Are manufactured homes more susceptible to fire than site-built homes?
Modern manufactured homes are as safe as traditional site-built homes and pre-1976 mobile homes. The manufactured housing industry produces safe and fire-resistant homes that are in the market today. They are no more prone to fires than homes built on-site. In fact, studies prove it. The results of a 2013 National Fire Protection Association (NFPA) report comparing the impacts of fires on manufactured and traditional housing showed:
The fire-death rate in HUD Code homes, those built after 1976, was equivalent to other site-built housing, and that manufactured homes have 38-44 percent fewer fires than site-built homes.
Manufactured homes have essentially the same fire death rate as other single-family residential homes.
Manufactured homes have “a lower rate of civilian fire injuries per 100,000 occupied housing units than other one or two-family homes” and post-HUD standard manufactured homes are more likely than other homes to have fires confined to the room of origin.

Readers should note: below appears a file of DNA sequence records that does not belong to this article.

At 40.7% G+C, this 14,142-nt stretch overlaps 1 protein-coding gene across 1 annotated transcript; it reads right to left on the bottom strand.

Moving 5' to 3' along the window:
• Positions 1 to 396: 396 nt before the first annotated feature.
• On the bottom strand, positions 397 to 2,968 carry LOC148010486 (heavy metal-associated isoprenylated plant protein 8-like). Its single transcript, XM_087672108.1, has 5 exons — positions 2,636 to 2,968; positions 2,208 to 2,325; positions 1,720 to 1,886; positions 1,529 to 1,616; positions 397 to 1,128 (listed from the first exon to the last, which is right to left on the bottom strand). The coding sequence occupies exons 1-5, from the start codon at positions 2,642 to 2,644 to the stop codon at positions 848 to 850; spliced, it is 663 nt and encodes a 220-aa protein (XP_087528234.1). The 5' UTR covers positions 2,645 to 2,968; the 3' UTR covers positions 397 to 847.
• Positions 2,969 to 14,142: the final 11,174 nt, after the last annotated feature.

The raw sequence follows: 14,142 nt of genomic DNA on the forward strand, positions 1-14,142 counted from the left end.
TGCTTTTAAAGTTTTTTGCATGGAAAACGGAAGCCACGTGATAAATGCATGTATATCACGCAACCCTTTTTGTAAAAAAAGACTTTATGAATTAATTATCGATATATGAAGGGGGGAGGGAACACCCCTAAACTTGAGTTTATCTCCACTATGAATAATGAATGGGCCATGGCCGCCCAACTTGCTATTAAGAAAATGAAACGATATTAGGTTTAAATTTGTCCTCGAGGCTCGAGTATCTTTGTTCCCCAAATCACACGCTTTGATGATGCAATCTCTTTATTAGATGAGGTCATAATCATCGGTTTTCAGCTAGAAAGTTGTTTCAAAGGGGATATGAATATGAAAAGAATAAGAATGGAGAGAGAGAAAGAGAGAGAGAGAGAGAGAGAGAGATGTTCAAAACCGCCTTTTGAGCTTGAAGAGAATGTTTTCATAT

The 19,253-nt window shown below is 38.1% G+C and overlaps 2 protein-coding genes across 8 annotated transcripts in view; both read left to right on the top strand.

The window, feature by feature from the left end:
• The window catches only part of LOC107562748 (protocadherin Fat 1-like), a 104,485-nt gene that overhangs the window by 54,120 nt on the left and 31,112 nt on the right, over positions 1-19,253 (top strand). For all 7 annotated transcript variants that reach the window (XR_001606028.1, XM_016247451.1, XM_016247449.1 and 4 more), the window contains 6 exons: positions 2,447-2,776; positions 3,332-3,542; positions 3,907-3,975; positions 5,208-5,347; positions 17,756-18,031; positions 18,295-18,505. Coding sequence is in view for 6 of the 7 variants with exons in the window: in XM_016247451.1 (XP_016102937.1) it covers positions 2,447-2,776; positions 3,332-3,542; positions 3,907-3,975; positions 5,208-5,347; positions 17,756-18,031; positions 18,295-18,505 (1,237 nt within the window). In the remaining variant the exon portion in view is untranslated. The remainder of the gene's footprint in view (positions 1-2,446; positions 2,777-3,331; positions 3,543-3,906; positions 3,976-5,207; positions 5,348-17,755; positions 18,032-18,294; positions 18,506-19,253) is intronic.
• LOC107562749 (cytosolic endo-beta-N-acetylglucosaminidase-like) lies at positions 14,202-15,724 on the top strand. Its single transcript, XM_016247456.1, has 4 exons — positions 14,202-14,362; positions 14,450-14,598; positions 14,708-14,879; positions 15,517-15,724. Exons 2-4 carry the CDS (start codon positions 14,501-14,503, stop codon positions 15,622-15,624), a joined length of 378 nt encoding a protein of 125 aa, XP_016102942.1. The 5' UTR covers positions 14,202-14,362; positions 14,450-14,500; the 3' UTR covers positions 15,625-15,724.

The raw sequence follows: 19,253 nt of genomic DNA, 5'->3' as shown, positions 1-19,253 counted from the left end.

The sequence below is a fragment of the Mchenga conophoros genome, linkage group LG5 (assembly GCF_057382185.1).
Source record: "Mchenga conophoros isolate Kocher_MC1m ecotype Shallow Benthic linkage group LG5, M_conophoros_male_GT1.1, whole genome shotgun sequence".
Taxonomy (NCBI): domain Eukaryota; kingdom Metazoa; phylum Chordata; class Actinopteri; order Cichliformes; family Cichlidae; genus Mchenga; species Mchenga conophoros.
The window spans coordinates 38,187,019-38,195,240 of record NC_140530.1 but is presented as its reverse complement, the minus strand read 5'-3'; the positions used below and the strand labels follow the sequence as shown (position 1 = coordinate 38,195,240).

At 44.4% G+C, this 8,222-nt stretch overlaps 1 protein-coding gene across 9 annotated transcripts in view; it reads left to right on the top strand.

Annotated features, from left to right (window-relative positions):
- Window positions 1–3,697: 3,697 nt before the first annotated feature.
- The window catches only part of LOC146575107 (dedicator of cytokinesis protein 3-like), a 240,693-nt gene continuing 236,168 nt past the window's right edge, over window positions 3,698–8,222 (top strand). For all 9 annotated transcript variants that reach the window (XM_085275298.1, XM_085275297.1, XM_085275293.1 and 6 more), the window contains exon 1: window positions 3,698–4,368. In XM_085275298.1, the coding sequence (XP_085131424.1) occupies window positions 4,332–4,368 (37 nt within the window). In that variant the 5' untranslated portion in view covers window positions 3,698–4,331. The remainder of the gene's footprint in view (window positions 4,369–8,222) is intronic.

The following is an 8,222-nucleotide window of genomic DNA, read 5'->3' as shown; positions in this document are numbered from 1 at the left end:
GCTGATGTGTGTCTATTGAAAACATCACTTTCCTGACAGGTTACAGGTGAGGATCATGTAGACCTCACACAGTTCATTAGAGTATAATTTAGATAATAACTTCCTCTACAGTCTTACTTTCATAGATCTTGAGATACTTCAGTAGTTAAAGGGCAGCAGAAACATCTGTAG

Studies indicate that the vast majority of fires in manufactured homes are related to human carelessness, disproving the assumption that the structure is at fault. The second leading cause of fires in manufactured homes involves mechanical failures in the homes’ heating systems that can occur in all types of homes. Fire resistance provisions of the HUD Code include strict standards for fire retardation and smoke generation in materials, large windows in all bedrooms, smoke alarms, and at least two exterior doors which must be separate from each other and reachable without having to pass through other doors that can be locked. Site-built homes are required to have only one exterior door and no “reachability” requirement.